Highridge wins Most Improved British Blue Herd

12th August 2013

The Highridge herd, owned by Jeff and Lorraine Dunn, of South Tawton near Okehampton, has been recognised by EBLEX as the Most Improved Herd of British Blue cattle in England for 2013.

The award is presented by the EBLEX Beef Better Returns Programme (BRP) to the recorded herd that shows the greatest genetic gain for commercial characteristics over a 12-month period. There is a separate award for each of 10 UK breeds.

Jeff and Lorraine Dunn, together with their two daughters, have lived at West Nymph farm since 2003, having previously farmed the land in partnership with Jeff’s brothers. The farm is situated on the edge of Dartmoor, standing around over 1,000 feet above sea level on heavy soil.

For many years they used pedigree blue bulls on their large commercial suckler herd, before taking the decision to cut back on commercial cattle and spend more time developing a small herd of pedigree blues.

“The temperament and docility of the British Blues makes them a pleasure to work with,” Lorraine said.
“They aren’t as easily available as many of the other beef breeds, therefore we felt there was a place in the market for us to become pedigree breeders.”

They purchased Pawton Wisteria, who they consider to be their foundation cow, as an in-calf heifer in September 2006. Her bloodline has since had a significant input into the Highridge herd. The herd now consists of 15 pedigree British Blue females, as keeping the numbers small allows the Dunns to be more selective about the animals they keep and make improvements within the herd more quickly. They also have 70 Blue/Simmentals crossed with Friesian/Holsteins, which are used as recipient cows in order to fast track their best genetics and fulfil the increased demand for embryos.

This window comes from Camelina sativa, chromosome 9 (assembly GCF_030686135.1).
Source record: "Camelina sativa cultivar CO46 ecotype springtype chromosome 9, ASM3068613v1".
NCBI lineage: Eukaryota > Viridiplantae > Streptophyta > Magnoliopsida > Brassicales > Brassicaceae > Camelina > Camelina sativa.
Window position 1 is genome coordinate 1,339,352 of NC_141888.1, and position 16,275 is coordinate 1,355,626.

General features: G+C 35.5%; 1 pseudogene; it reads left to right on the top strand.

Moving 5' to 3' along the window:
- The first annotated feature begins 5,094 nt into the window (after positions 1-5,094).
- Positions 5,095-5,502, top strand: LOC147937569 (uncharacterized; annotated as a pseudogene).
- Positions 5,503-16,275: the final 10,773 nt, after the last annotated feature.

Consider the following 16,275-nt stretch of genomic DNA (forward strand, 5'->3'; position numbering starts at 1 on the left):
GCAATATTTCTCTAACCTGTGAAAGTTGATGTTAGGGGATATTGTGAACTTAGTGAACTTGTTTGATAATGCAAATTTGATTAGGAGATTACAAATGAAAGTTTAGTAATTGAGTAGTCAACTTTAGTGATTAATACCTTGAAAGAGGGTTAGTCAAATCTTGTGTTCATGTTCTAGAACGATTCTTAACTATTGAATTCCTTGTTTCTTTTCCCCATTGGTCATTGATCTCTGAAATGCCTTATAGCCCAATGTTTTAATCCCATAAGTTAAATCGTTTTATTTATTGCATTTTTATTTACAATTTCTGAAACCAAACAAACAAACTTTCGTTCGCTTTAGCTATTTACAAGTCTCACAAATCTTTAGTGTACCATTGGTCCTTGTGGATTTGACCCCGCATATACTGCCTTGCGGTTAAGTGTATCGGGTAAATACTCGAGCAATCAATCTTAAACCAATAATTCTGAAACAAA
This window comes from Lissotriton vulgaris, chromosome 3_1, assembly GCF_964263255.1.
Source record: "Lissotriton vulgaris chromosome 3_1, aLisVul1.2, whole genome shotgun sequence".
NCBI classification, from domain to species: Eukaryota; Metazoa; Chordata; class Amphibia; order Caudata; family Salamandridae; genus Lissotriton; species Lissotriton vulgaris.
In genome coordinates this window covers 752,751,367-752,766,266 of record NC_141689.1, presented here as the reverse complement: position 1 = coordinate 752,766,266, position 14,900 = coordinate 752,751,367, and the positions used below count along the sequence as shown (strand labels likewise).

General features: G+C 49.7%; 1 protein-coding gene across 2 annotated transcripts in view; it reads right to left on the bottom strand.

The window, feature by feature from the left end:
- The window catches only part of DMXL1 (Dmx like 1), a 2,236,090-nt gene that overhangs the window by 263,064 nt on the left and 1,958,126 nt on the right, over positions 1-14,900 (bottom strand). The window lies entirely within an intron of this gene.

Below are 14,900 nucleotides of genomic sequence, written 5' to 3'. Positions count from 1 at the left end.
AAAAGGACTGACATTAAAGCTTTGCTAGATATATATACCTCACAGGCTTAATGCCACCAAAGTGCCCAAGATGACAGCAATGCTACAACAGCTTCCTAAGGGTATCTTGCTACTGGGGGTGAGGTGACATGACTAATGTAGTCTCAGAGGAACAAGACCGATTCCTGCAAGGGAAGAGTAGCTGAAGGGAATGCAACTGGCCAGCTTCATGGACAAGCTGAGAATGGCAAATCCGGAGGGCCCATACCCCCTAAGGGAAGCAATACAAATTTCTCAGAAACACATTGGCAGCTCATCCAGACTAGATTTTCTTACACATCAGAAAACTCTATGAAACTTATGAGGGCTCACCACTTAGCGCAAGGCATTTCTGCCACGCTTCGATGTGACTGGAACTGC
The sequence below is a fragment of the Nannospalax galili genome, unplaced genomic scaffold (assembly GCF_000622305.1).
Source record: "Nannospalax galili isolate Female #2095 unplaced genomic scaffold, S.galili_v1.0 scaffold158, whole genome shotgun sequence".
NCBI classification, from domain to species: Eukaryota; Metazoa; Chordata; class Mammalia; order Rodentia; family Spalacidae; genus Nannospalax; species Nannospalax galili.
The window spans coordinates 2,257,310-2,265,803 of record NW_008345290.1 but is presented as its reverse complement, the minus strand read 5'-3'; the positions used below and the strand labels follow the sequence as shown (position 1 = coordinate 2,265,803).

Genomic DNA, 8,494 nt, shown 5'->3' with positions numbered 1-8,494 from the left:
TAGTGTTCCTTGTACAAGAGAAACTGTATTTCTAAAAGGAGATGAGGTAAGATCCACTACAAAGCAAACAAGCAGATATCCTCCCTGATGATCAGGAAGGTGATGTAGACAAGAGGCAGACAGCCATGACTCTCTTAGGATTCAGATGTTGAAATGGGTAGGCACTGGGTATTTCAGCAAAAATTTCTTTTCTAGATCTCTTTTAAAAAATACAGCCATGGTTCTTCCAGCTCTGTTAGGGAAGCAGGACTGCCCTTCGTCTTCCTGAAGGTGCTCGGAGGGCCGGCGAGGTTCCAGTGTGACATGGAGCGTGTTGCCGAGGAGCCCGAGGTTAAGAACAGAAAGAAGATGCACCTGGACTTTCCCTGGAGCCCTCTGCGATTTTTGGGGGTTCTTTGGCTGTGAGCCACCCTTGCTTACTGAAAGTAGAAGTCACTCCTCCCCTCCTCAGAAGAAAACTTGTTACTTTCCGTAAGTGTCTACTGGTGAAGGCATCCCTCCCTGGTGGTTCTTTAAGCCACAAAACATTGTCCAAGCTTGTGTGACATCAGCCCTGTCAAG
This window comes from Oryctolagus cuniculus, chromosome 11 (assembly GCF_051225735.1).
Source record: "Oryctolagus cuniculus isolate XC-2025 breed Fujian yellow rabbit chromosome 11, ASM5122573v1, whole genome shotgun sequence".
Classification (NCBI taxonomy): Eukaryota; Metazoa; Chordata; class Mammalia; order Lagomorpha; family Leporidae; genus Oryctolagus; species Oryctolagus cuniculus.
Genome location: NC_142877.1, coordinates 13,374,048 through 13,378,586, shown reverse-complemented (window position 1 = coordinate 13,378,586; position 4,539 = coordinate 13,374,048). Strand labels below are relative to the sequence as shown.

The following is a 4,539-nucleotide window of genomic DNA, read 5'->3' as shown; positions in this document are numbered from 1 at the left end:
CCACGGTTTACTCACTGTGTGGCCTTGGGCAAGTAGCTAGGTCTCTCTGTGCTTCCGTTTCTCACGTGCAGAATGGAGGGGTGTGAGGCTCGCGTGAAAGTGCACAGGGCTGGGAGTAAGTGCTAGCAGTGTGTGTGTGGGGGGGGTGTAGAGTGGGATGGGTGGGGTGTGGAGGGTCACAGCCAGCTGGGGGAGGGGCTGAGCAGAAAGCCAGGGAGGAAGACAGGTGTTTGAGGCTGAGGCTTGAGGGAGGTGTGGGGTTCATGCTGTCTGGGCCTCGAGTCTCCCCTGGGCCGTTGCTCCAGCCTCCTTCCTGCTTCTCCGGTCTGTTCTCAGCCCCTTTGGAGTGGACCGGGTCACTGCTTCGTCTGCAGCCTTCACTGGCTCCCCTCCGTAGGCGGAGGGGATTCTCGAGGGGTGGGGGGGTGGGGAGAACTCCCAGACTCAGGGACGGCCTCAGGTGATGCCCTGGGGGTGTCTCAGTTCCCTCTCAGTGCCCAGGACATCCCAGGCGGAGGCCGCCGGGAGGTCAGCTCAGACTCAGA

In the past, they have run out of stock to sell before the end of the year, so they now have an agreement with a local dairy farmer to supply them with heifer calves to use as recipient females, the first batch of which will be put into calf later this year.

Aside from the suckler herd, the 186 acre farm also includes 133 acres of cereal crops farmed on a rotation and 10 acres of woodland. Recently they have started the process of diversifying their business further by developing holiday lets.

Production cycle
Calving on West Nymph farm begins in January and is finished by March. However, the Friesian/Holstein cross heifers will introduce Autumn calving to the farm for the first time, in order to ensure a year round supply of stock is available to customers.

In a year of ‘normal’ weather conditions, the Dunns would aim for the cattle to be brought in at the end of October and to be turned out in March, once the cows have calved. Calves are weaned in September, at between seven and nine months old, and both heifer and bull calves are available for sale straight from weaning if required. They leave all males entire and those that they deem not up to standard for breeding are finished at between 11 and 13 months.

Performance recording
The Dunns were inspired to start performance recording right at the beginning of their pedigree breeding career, after attending a British Blue Meeting and hearing a presentation about the service.

“Recording was completely new to us,” said Lorraine.

“Once we began, some of the early pedigree cows we had bought were quickly exposed as having poor figures so had to be sold. However, by keeping the better performing females and buying in new bloodlines, we quickly started to see the figures improve.”

A few years ago they began ultrasound scanning, believing this helps identify animals that are well-muscled but don’t outwardly show it.